Education in the Czech Republic is excellent, and this is reflected by the standard of education and schools in Prague. Even better news for expat parents is that their children can attend public school at no cost, provided they are EU nationals or legal residents.
This is the case from pre-primary school up to and including university. But, seeing as the language of instruction in public schools is Czech, most expat parents choose to enrol their children in private or international schools instead.
Public schools in Prague
Classes in public schools are taught entirely in Czech, with either English or German taught as a second language. Some expat parents are discouraged by this, but there are advantages to expat children being taught in Czech, the biggest of which is that it's a good way for them to learn the language and subsequently assimilate into the culture and make local friends.
Some schools take difficulties with the language into account when assessing students in subjects such as the Czech language and literature. There are also a few public schools in Prague that have programmes for bilingual or foreign language students, which assist them when first starting out in school.
It is always a good idea for parents to visit schools of interest before enrolling their children. This can be done on official open days or may be arranged by request. Conditions in public schools may vary widely, and some are more amenable to and equipped for having international students than others.
Read more about Education and Schools in the Czech Republic.
Private schools in Prague
Private schools in Prague are partly funded by the state and partly by tuition, and they teach the Czech Republic's national curriculum. Some of these schools are bilingual, teaching in both Czech and English or sometimes Czech and German. Expat parents who can't quite fit international school fees into their budget but are still concerned about their children having difficulties with the Czech language may find these schools to be an ideal solution.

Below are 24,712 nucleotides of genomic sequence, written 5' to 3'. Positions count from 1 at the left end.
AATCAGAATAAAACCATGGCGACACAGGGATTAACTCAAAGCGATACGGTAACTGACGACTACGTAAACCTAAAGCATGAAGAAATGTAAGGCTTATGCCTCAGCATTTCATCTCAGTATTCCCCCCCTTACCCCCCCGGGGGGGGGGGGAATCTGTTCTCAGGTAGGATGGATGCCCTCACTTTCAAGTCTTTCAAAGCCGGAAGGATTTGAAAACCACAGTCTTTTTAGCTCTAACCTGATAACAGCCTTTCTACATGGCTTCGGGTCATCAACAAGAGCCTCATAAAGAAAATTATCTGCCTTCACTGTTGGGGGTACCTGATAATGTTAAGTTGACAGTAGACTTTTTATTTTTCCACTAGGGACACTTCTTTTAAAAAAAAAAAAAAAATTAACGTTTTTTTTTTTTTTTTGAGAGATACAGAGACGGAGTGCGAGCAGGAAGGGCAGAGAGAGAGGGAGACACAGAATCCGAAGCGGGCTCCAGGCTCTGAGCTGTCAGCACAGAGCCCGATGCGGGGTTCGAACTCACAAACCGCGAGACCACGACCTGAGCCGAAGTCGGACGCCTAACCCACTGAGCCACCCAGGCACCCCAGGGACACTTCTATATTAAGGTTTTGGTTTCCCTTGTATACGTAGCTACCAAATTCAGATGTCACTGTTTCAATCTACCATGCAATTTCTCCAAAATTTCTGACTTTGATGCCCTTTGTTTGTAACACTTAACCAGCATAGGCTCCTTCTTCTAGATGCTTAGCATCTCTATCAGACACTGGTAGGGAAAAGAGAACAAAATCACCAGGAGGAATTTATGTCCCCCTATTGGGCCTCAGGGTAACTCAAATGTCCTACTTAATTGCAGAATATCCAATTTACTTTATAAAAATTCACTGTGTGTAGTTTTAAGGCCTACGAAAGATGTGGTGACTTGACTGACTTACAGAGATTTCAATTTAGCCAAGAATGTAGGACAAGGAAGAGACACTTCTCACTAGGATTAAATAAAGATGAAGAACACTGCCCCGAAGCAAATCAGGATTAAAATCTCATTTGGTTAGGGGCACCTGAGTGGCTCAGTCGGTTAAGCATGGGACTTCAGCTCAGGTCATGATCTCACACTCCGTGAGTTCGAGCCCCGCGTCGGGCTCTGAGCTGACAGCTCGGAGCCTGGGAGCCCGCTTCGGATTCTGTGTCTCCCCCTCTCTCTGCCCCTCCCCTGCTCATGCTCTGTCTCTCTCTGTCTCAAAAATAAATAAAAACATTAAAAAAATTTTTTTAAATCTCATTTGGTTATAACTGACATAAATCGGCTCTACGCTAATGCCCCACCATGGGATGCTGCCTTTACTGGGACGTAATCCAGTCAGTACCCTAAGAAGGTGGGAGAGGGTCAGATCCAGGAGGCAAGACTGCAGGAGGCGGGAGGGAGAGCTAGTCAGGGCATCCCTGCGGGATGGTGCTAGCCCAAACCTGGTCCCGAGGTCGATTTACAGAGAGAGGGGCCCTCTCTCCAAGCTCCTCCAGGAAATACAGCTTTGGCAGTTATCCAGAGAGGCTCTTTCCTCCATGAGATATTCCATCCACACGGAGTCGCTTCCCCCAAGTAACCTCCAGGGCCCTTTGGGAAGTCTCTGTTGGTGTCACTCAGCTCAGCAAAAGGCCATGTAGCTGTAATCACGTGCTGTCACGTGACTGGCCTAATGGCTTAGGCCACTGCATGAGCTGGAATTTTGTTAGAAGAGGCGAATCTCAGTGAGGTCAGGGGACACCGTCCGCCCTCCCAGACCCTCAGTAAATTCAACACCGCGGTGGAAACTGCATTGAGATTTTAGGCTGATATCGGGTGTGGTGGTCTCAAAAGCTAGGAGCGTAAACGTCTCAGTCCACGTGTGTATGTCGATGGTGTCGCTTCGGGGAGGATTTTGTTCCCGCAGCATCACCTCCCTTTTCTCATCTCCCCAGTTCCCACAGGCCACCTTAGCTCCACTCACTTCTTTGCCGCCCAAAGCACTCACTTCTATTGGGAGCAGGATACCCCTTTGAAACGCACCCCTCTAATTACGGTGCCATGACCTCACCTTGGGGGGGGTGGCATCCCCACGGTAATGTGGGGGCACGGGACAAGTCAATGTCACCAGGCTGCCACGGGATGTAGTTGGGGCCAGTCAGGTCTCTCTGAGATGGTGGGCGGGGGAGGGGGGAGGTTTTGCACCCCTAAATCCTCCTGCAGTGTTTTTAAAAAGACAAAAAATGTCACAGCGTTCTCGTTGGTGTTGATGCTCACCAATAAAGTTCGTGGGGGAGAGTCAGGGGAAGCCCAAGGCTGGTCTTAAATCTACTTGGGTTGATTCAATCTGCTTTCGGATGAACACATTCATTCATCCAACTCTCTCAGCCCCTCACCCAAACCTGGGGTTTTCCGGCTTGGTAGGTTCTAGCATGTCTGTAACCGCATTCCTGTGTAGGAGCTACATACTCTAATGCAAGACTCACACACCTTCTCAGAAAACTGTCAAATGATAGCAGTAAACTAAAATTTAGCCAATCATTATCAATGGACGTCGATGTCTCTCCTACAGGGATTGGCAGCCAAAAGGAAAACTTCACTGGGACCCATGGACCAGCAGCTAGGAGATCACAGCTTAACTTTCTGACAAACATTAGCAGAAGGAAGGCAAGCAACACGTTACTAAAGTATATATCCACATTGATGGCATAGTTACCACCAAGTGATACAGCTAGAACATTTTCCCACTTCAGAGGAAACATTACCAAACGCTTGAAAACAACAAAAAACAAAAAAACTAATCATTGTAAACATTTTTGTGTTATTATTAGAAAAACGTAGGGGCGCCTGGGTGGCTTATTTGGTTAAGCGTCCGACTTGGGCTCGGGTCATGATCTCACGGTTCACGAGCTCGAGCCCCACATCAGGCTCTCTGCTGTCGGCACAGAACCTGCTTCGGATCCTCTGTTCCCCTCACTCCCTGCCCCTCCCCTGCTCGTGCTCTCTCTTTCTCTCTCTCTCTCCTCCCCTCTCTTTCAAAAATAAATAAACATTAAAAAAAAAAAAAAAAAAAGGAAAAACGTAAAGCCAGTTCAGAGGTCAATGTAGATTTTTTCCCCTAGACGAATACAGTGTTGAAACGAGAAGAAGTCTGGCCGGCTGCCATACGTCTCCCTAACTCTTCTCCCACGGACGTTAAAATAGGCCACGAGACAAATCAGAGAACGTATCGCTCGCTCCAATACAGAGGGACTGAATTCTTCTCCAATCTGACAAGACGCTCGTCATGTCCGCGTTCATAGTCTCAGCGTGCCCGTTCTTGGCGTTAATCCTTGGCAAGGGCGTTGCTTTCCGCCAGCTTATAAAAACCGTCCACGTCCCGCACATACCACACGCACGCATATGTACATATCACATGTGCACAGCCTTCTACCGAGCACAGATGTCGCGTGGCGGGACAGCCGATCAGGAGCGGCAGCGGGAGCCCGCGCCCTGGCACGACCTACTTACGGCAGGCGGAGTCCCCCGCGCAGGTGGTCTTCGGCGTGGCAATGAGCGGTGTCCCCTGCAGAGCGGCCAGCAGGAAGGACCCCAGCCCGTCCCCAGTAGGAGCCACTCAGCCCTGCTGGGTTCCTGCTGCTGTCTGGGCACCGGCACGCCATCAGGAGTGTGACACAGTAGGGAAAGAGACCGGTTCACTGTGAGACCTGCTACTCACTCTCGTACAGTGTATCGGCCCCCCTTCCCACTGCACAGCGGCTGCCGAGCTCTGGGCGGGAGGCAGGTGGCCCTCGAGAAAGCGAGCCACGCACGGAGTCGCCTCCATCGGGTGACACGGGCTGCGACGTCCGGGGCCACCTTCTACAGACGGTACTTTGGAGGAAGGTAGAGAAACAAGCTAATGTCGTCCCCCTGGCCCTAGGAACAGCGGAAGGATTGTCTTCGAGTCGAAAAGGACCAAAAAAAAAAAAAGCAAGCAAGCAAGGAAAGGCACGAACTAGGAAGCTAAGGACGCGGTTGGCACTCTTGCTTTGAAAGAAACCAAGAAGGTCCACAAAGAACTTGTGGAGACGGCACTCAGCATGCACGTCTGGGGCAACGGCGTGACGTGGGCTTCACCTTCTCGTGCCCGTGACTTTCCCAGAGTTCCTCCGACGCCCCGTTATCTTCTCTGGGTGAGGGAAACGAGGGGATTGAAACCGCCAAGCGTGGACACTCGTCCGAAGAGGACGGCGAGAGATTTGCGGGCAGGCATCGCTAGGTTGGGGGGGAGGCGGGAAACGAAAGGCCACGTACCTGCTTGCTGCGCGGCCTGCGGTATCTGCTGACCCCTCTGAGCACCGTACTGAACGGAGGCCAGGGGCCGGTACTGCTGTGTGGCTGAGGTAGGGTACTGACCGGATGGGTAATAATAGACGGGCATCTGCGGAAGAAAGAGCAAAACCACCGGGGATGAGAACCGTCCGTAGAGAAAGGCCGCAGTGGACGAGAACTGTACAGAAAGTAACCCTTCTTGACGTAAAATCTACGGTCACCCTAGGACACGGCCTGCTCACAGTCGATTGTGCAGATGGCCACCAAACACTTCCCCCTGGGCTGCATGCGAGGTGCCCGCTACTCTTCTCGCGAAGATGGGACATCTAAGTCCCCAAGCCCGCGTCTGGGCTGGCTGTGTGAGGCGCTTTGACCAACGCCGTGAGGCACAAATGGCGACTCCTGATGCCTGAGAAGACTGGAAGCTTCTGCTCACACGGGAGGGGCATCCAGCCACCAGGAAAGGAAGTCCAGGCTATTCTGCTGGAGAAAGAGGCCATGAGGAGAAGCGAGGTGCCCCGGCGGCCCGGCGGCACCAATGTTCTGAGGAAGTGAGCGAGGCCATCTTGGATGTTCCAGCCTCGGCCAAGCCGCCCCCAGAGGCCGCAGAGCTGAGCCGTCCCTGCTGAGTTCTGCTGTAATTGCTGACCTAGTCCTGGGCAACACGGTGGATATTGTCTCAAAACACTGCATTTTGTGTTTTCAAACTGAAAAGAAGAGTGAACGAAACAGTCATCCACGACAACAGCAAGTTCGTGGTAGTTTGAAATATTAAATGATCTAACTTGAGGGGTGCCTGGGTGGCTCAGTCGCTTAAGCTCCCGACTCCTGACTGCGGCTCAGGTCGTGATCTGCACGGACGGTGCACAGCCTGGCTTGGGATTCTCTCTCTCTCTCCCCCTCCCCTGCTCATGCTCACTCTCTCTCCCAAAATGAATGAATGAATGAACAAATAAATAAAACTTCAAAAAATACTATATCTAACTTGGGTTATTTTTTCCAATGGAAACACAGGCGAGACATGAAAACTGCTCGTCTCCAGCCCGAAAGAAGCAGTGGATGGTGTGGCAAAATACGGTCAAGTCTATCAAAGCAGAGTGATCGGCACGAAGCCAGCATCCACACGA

International schools in Prague
Most international schools teach in English and are perhaps most useful for expats planning to reside in the city for a relatively short period of time, as the continuity in curriculum minimises disruption in the child's education. Common curricula offered by international schools include the International Baccalaureate (IB), the American Curriculum and the British National Curriculum. Prague, in particular, has a high concentration of international schools.
International schools can be expensive, so if moving to Prague as part of an international relocation package, it is worth negotiating for school fees to be included as part of the relocation contract.
International schools can vary widely in ethos, curriculum, quality and size. Although there are a number of schools to choose from, space may be limited, and parents are advised to start the application process as soon as possible.
Special-needs education in Prague
The Czech government implemented a system of inclusion for children with special needs. This means that all children can be educated in mainstream schools, no matter the level of their learning difficulties. This is the case unless a parent specifically wants their child to be educated at a special-needs school. In some mainstream schools, there are also classes for special needs children if they would like to be taught separately.
All schools have the necessary facilities, staff and support provisions available to assist children with disabilities, and a counselling system has been developed to help with the integration process into mainstream schools. The different needs of all children have also been regarded, and individualised forms of education have been designed to meet these needs.
- Jedlička Institute and Schools (JÚŠ) is a special needs education school in Prague for differently abled children living in the city.
- The Pedagogic Psychology Advisory Centre evaluates children's preparedness for school attendance and makes recommendations while also providing free counselling for students and teachers.
Tutors in Prague
Tutors are extremely helpful in assisting expat children to adjust to their new school and curriculum, as well as the language of instruction, if different from home. Both Czech and English tutors are widely available, as well as those for other subjects, such as maths, and can provide school support where needed.
There are websites and tutor companies that advertise at-home or online private tutoring services, which include companies such as Apprentus and Tutoroo. There are also many language schools in Prague that assist expats and expat children to learn Czech.
►Learn more about the costs of living in the city in Cost of Living in Prague.
What do expats say about schools in Prague?
"At the moment our son is homeschooling, and we are also sending him to the forest schools in summer, which are definitely better than standard classroom schools. It’s definitely better to choose schools with mixed classrooms of foreign kids and Czechs so your child can blend in easier." Read about Juris and his experiences of expat life, moving from Latvia to Czech Republic.
Image Credit: Equation written on chalkboard by JE Shoots from Unsplash.
Are you an expat living in Prague?
Expat Arrivals is looking for locals to contribute to this guide, and answer forum questions from others planning their move to Prague. Please contact us if you'd like to contribute.
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